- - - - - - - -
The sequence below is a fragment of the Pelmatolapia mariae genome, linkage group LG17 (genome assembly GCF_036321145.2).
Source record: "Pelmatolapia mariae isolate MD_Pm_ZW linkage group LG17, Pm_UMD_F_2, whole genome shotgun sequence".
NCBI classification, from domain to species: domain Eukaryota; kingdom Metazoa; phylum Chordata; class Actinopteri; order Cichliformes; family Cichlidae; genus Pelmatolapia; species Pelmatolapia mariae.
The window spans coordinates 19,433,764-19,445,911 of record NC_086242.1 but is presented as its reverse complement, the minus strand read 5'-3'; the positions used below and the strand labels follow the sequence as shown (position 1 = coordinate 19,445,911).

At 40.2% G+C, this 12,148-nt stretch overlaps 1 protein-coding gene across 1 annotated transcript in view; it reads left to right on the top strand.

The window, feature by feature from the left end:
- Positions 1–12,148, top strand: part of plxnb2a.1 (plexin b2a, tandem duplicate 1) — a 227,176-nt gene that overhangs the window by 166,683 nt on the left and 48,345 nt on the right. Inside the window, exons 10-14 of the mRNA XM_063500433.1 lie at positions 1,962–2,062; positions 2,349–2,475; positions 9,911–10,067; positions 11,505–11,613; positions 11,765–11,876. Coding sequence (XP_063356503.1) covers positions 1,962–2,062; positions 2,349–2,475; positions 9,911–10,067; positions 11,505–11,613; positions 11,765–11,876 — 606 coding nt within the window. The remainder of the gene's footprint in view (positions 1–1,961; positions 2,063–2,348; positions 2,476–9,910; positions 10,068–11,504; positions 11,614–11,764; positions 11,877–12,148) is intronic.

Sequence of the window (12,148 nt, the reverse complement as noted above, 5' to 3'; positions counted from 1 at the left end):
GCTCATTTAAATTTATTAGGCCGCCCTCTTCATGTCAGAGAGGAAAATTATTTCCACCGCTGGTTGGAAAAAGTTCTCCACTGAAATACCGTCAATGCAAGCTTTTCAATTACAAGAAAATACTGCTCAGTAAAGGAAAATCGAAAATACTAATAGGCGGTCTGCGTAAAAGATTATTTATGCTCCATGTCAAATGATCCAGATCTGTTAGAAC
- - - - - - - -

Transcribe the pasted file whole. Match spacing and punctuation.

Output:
The sequence below is a fragment of the Pelmatolapia mariae genome, linkage group LG17 (genome assembly GCF_036321145.2).
Source record: "Pelmatolapia mariae isolate MD_Pm_ZW linkage group LG17, Pm_UMD_F_2, whole genome shotgun sequence".
NCBI classification, from domain to species: domain Eukaryota; kingdom Metazoa; phylum Chordata; class Actinopteri; order Cichliformes; family Cichlidae; genus Pelmatolapia; species Pelmatolapia mariae.
The window spans coordinates 19,433,764-19,445,911 of record NC_086242.1 but is presented as its reverse complement, the minus strand read 5'-3'; the positions used below and the strand labels follow the sequence as shown (position 1 = coordinate 19,445,911).

At 40.2% G+C, this 12,148-nt stretch overlaps 1 protein-coding gene across 1 annotated transcript in view; it reads left to right on the top strand.

The window, feature by feature from the left end:
- Positions 1–12,148, top strand: part of plxnb2a.1 (plexin b2a, tandem duplicate 1) — a 227,176-nt gene that overhangs the window by 166,683 nt on the left and 48,345 nt on the right. Inside the window, exons 10-14 of the mRNA XM_063500433.1 lie at positions 1,962–2,062; positions 2,349–2,475; positions 9,911–10,067; positions 11,505–11,613; positions 11,765–11,876. Coding sequence (XP_063356503.1) covers positions 1,962–2,062; positions 2,349–2,475; positions 9,911–10,067; positions 11,505–11,613; positions 11,765–11,876 — 606 coding nt within the window. The remainder of the gene's footprint in view (positions 1–1,961; positions 2,063–2,348; positions 2,476–9,910; positions 10,068–11,504; positions 11,614–11,764; positions 11,877–12,148) is intronic.

Sequence of the window (12,148 nt, the reverse complement as noted above, 5' to 3'; positions counted from 1 at the left end):
GCTCATTTAAATTTATTAGGCCGCCCTCTTCATGTCAGAGAGGAAAATTATTTCCACCGCTGGTTGGAAAAAGTTCTCCACTGAAATACCGTCAATGCAAGCTTTTCAATTACAAGAAAATACTGCTCAGTAAAGGAAAATCGAAAATACTAATAGGCGGTCTGCGTAAAAGATTATTTATGCTCCATGTCAAATGATCCAGATCTGTTAGAAC